Monday, February 13, 2017
Ninth Circuit Rejects Suit Against Bush, Cheney and Others Over Iraq War
By KENNETH OFGANG, Staff Writer
Former President George W. Bush and members of his administration cannot be sued in U.S. courts by victims of the Iraq war, the Ninth U.S. Circuit Court of Appeals ruled Friday.
The court agreed with a U.S. district judge that a federal statute known as the Westfall Act bars actions against government officials in their personal capacities, even if, as the plaintiff alleged, they have committed war crimes.
Because the attorney general certified that the individual defendants were acting within the role and scope of employment when they did the acts for which they are being sued, Judge Susan Graber wrote, the federal government—which has sovereign immunity—had to be substituted as the lone defendant in the case.
Plaintiff Sundus Saleh brought a class action complaint in the U.S. District Court for the Northern District of California in 2013, naming Bush, former Vice President Dick Cheney, former Secretary of Defense Donald Rumsfeld, former secretaries of state Condoleeza Rice and Colin Powell, and former Deputy Secretary of Defense Paul Wolfowitz.
Saleh sued under the Alien Tort Statute, which allows suit to be brought in federal court for torts committed in foreign countries, although recent decisions have limited the act’s scope.
The plaintiff claimed the defendants committed violations of international law by planning an invasion as early as 1998, using the 2001 terrorist attacks to ramp up support for the invasion, misinforming the public as to the reasons for starting the war, failing to secure United Nations authorization for their actions, and waging aggressive war in order to remove the Saddam Hussein regime from power under the guise of national security.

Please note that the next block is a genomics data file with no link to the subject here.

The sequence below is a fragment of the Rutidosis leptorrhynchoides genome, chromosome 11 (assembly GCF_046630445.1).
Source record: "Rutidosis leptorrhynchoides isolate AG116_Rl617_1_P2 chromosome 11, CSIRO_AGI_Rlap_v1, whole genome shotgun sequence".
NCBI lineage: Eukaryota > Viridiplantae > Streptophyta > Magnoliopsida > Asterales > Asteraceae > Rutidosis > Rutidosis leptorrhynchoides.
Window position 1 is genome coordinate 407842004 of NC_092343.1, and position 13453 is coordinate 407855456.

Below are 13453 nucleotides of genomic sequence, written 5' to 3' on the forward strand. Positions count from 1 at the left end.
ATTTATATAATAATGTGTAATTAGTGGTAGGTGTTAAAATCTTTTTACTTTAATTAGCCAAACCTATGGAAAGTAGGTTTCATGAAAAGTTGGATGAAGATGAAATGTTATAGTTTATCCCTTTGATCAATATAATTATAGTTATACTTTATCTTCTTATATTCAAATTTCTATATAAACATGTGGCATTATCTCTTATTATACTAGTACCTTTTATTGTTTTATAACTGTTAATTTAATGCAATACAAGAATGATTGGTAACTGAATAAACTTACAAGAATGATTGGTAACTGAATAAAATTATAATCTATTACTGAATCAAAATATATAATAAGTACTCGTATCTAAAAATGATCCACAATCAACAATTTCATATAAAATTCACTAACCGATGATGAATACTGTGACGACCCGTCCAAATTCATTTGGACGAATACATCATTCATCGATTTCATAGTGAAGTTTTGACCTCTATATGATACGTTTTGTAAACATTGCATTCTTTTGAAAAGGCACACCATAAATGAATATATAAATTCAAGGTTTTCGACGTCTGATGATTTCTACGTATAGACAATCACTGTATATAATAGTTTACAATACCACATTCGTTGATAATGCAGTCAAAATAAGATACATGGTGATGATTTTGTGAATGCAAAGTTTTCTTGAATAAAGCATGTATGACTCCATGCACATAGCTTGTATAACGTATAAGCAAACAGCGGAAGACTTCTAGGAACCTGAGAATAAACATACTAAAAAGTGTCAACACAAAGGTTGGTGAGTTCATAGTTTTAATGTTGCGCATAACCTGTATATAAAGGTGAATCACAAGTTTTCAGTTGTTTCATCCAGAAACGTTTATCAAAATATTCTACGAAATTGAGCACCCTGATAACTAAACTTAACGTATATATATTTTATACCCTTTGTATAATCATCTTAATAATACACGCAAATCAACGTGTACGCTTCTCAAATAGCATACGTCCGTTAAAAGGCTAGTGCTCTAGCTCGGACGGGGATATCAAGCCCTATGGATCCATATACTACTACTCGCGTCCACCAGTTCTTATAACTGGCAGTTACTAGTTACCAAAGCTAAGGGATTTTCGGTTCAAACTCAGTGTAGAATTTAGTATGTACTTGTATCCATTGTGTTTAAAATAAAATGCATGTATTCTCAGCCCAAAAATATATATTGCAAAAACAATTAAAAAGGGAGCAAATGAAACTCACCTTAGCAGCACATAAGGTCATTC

U.S. District Judge Jon Tigar agreed with the government that the Westfall Act barred suit against the individual defendants and dismissed the case.
Graber, writing for the Ninth Circuit, rejected the argument that the defendants were acting outside the scope of employment. District of Columbia law, which governs the Westfall Act determination, applies respondeat superior quite liberally, she noted.
She specifically rejected the contention that Wolfowitz and Rumsfeld could be held liable because they began “planning” for war in their private capacities before Bush was elected. Since the allegedly tortious actions took place while they were in office, and their prior activities fall under the rubric of “advocacy” rather than planning, the Westfall Act applies.
Graber also agreed with the district judge that the plaintiff was not entitled to an evidentiary hearing on the propriety of the attorney general’s Westfall Act certification. Such a hearing would not have made any difference because the defendants were acting in the role and scope of employment as a matter of law, she said.
The jurist went on to say that violations of “jus cogens” norms of international law do not constitute an exception to the Westfall Act.
“We assume, without deciding, that the prohibition against aggression is a jus cogens norm,” she wrote. “But even assuming that the prohibition against aggression is a jus cogens norm, Plaintiff’s argument that Congress cannot provide immunity to federal officers in courts of the United States for violations of that norm is in serious tension with our caselaw.”
Judge Andrew D. Hurwitz and District Judge Richard F. Boulware of the District of Nevada, sitting by designation, joined in the opinion.
The case is Saleh v. Bush, 15-15098.
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